Capital Markets & Finance
It’s tough to view a strong economy as bad news. Yet a firmly positive economic projection in ULI’s Real Estate Economic Forecast does not bode well for commercial real estate participants who are hoping for relief in rate cuts from the U.S. Federal Reserve.
What does it take to secure debt in today’s challenging commercial real estate environment? It all boils down to experience, relationships, and a lot of creativity. That’s according to an expert panel speaking this morning at ULI’s spring meeting at the New York Hilton Midtown. The panel is the first in a series of three, which will include Raising Equity (10 a.m. Wednesday) and Borrowers’ Experiences—Recent Success Stories (10 a.m. Thursday).
This is the second installment of Urban Land’s coverage of a special three-part capital markets series held at ULI’s Spring Meeting in New York City (March 9-11; you can read coverage of Part 1 here).
Since assuming office in 2018, Assessor Fritz Kaegi has overseen the assessment of all residential and commercial properties in Cook County, the region in northeastern Illinois that includes Chicago.
Despite the monetary headwinds and continued economic uncertainty around the world, there is a strong belief that the global real estate industry is at a “pivot point,” with improving prospects ahead for renewed investment activity, according to the latest Emerging Trends in Real Estate® Global Outlook 2024 from PwC and the Urban Land Institute.
For months, if not years, panic-inducing headlines have lamented the existential crisis facing the U.S. office market as a “wall of maturities” looms: $2.2 trillion of commercial real estate debt coming due between now and the end of 2027, according to Trepp estimates.
The latest troubles at New York Community Bank have some observers wondering whether it could be a canary in the coal mine for the broader regional banking sector. Regional banks are definitely in a tough spot due to deposit flight, higher funding costs, and concerns about problematic commercial real estate loans. But, at least for now, troubles seem to be limited to a few isolated cases, rather than systemic.
The strain of higher interest rates is creating sleepless nights for some commercial real estate owners and operators these days. On the flip side, there is significant capital eagerly lining up to take advantage of market dislocation.
Despite the challenges in finding funding, many experts agree that the benefits ofhaving diverse developers in communities of color and across the entire real estate landscape is critical.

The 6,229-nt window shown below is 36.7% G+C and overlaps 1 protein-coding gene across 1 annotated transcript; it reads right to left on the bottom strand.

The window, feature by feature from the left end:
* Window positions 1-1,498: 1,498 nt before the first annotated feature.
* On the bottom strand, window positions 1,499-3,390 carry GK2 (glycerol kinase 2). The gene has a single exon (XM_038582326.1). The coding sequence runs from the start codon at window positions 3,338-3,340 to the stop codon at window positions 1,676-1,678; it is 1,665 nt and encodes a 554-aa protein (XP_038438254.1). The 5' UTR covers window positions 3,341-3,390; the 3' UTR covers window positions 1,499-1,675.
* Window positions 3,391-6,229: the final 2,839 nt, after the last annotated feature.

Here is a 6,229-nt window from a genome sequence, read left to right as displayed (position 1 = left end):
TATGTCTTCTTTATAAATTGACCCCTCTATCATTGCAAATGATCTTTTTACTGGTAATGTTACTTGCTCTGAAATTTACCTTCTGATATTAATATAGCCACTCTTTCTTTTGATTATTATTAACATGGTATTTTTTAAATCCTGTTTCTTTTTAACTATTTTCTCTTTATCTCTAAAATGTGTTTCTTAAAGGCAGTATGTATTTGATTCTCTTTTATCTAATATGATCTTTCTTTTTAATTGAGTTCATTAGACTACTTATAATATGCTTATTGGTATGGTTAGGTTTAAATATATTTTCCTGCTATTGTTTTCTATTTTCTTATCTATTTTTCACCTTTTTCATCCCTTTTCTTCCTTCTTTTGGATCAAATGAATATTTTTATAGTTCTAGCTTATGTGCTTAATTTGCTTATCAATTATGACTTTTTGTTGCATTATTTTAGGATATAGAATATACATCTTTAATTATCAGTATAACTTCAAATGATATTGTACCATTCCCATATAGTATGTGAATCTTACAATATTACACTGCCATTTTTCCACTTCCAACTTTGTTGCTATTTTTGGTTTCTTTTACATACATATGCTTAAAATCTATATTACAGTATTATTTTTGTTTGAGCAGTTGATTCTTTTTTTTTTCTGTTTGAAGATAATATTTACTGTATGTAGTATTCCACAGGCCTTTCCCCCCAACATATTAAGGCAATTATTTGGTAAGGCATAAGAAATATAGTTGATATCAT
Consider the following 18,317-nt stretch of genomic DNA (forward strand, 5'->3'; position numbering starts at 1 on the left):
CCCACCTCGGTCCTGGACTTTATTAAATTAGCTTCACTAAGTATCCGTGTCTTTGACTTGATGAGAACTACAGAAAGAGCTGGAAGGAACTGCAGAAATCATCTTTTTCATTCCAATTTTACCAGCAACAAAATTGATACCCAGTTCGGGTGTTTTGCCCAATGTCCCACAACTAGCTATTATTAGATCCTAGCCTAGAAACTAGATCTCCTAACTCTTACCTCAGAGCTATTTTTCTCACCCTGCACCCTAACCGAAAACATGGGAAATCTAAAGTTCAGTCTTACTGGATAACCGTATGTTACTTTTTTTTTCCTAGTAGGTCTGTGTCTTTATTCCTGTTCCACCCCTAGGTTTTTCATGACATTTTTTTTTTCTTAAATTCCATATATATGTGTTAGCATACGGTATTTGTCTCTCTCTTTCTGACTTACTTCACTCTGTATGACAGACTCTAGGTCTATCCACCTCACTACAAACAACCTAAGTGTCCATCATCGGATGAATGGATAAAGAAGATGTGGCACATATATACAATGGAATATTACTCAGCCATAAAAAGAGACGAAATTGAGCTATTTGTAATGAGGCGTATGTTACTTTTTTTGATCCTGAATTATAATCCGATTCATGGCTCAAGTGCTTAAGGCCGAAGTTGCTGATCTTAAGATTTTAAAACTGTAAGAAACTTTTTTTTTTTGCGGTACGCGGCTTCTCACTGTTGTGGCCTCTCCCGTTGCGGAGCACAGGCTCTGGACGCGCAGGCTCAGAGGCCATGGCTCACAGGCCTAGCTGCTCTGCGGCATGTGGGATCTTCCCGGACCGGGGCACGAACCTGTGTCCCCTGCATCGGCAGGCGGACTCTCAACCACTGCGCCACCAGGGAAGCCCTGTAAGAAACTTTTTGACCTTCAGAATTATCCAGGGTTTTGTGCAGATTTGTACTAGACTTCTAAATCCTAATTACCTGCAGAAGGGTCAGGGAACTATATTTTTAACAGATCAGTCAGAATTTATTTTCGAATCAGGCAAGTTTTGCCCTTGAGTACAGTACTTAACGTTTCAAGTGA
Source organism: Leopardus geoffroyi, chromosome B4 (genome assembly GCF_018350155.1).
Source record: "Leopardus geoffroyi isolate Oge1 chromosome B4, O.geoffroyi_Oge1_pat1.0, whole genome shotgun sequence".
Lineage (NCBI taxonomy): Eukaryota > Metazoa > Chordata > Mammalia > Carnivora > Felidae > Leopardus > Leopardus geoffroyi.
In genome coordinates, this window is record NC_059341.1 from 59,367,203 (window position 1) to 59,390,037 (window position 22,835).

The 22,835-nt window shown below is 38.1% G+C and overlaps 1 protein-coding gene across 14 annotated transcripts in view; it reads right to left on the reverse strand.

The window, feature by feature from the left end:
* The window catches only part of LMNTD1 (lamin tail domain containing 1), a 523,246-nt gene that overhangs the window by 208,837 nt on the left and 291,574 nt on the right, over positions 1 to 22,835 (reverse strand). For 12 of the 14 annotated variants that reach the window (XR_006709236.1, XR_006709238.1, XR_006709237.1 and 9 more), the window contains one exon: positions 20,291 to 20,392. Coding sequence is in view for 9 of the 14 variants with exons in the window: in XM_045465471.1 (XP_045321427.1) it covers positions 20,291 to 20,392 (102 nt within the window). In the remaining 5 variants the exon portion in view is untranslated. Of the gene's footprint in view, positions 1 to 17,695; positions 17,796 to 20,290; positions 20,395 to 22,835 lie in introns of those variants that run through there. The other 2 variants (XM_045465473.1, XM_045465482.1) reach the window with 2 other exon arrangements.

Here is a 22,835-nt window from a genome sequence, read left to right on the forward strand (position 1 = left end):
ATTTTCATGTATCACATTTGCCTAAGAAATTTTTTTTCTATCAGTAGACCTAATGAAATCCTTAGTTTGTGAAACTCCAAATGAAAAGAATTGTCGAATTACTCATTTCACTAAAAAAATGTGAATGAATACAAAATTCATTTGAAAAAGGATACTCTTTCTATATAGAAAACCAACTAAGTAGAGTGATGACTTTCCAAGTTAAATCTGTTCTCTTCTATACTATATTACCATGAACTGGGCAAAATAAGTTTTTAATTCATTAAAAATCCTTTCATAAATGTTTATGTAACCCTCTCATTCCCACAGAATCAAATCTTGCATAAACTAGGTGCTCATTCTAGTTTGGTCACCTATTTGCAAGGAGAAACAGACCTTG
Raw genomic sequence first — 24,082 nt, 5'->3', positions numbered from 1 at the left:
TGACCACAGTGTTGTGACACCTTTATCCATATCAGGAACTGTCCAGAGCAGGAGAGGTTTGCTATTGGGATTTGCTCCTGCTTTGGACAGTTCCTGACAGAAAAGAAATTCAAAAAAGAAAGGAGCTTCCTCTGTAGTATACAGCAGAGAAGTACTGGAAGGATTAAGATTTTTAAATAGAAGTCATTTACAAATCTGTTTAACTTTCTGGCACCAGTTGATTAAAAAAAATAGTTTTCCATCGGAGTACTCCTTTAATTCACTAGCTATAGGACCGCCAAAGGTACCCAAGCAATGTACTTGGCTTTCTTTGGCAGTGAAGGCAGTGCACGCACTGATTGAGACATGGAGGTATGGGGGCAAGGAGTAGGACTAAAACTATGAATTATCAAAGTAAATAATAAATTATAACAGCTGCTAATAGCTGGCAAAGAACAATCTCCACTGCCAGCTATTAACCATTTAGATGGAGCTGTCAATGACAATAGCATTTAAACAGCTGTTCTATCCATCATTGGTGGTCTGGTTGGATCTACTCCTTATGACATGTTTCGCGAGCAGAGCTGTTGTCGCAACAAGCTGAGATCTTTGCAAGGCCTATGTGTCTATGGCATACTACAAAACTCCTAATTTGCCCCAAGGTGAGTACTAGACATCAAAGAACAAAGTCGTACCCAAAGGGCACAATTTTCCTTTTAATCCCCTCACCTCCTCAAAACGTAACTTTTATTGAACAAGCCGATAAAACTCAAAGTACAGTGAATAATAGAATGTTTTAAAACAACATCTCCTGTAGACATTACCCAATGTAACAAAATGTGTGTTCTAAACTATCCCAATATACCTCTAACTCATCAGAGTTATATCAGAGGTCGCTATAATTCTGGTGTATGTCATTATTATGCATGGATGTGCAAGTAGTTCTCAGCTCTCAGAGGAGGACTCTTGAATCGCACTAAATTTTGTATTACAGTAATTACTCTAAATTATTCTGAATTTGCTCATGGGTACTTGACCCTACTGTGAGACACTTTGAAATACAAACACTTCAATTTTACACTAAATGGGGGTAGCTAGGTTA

Commercial real estate investors are hitting refresh on stodgy investment strategies and sending more capital flowing into alternative property sectors. Portfolio managers that were once laser-focused on traditional property sectors are expanding strategies to include bigger allocations beyond the typical mix of office, retail, industrial, and multifamily assets.
What ULI members need to know about the United States’ largest infrastructure investment in a generation.
Developers, nonprofits, and advocates for homeless services believe that now is an ideal time to raise awareness of Title V.
Women in Leadership
Urban Land is spotlighting some trailblazing women in commercial real estate, all of whom are members of the ULI Women’s Leadership Initiative. Emma West, partner at Toronto-based Bousfields Inc., says it was the women who were part of the WLI Toronto Committee when she first joined who were instrumental in her professional development.
The number of women who have joined ULI has more than doubled in recent years, from 20 percent of ULI’s nearly 28,000 members to more than 13,000 female members, which equates to 29 percent of the organization’s 45,000 members. In celebration of this growth, Urban Land is spotlighting some trailblazing women in commercial real estate, all of whom are members of the ULI Women’s Leadership Initiative. Julie Smith, chief administrative officer at Maryland-based Bozzuto and a former ULI District Council Leader, is among them.
Paris mayor Anne Hidalgo, known for reinventing Paris as a 15-minute city, to receive the prestigious ULI Prize for Visionaries in Urban Development.
Whether they are increasing representation of women in the real estate industry, educating students and public officials about development, or helping local communities find solutions to their infrastructure needs, the programs that donors support by contributing to the ULI Foundation have a powerful impact.
John Porter, president of Charter Properties, and his wife, Ann, have committed to continue funding the Etkin Scholars Program in Charlotte, North Carolina, thus extending a national scholarship program that Bruce Etkin, former chairman of Etkin Johnson Real Estate Partners, established in 2021 with a $1 million gift. The Porters’ donation helps fulfill Etkin’s vision that other ULI members would be inspired to continue and expand the program.
The ULI Foundation Honor Roll recognizes donors based upon their cumulative lifetime giving. The ULI Foundation’s recognition societies honor and thank members and friends who have committed to supporting the Urban Land Institute generously and consistently.